On the list of crimes against cinema, the remake stands just above the sequel as an offense against the artform.
The sequel, of course, is an indicator of a dangerous loss of imagination, though there are those rare examples of sequels that do more than simply repeat the formula of the original film.
But the remake blends both a death of imagination with hubris -- not just that an old product can be resold in a new package but that no matter how classic the original, the re-maker can somehow improve upon it.
Not that there aren't remakes that work; people have been reworking Shakespeare and other classics for years. The best remakes reimagine the material in a way that brings new insight; I always point to The Magnificent Seven as an example of a remake that stands on its own.
Most remakes, however, are simply crassly commercial projects. Someone somewhere said, "Hey, this is available and no one's seen it in a while. Let's cash in." Exhibit A: The upcoming film of The A Team.
Which brings us to The Wolfman, which attempts to retell the story that originated with a 1941 film starring Lon Chaney Jr. that was called The Wolf Man. The Chaney film isn't a classic in the sense that James Whale's Frankenstein or Todd Browning's Dracula are, as a formal piece of cinema. It was a corny horror programmer that happened to star Claude Rains and the wonderfully named Maria Ouspenskaya.
But it's a classic in the sense that it has legs -- that it's the werewolf story that spawned all cinematic werewolf stories. There's always room for a new one -- and there's no need to retell this old one.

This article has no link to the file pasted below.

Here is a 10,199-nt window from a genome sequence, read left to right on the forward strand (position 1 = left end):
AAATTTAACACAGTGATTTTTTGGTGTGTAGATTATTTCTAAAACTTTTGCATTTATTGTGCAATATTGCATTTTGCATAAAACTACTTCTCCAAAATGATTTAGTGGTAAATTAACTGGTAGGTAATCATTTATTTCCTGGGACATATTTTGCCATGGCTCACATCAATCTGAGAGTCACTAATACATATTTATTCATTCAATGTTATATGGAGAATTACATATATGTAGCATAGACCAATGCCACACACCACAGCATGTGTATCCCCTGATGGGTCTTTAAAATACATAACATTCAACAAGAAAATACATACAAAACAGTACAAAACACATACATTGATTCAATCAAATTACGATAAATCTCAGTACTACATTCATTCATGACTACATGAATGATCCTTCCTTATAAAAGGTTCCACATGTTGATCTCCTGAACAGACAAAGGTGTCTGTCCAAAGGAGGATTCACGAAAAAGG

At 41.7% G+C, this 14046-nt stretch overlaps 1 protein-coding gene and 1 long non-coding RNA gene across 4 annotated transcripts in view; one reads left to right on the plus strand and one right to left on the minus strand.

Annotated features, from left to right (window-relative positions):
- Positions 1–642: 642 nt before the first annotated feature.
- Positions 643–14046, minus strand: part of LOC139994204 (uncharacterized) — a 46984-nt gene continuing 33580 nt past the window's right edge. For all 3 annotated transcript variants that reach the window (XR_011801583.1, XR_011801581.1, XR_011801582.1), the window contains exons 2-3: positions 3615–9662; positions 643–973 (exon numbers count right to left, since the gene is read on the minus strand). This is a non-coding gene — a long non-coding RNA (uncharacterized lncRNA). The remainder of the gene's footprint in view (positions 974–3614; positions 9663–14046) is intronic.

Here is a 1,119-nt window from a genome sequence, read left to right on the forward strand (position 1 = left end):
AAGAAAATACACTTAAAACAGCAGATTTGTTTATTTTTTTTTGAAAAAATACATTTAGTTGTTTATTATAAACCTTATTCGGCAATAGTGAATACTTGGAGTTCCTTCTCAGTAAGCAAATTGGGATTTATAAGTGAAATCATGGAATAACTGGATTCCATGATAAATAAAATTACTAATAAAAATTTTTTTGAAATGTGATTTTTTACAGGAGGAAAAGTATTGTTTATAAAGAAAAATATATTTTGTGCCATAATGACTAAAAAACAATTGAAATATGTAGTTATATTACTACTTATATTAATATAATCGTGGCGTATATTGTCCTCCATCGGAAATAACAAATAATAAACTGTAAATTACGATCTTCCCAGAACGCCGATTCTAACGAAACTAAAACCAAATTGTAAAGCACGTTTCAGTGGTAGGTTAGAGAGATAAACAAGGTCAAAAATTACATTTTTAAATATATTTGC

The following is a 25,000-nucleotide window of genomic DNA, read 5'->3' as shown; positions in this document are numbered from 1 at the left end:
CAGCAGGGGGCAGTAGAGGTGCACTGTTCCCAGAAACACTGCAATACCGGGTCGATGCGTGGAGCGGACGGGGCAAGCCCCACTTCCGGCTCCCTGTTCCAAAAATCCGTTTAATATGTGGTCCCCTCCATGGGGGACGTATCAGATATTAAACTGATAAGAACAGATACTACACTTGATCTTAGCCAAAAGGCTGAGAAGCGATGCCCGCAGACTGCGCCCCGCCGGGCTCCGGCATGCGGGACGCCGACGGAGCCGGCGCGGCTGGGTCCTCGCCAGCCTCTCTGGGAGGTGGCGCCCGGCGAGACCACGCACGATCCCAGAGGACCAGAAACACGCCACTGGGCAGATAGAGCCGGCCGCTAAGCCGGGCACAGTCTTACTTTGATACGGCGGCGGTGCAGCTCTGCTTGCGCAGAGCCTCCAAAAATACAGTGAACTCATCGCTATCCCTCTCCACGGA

Still, to be fair, Joe Johnston's remake isn't dreadful -- certainly not as awful as the commercials make it look. It's not a good movie, by any stretch -- but it could have been a lot worse.
What it's got going for it is Johnston's willingness to go for the throat with the action -- literally. When the title character runs wild, he doesn't just bite people or claw them -- he defenestrates them, dismembers them, decapitates them -- and all the other dis- and de- words that have to do with horrible things that can happen to the human body.
And this Wolfman isn't selective: Once he's turned loose by a full moon, he's a little like the Tasmanian Devil in the Looney Tunes cartoons -- a one-man tornado of violence cutting a swath through the closest available crowd of humans, leaving a wake marked by gallons of fake blood and rubber guts and limbs.
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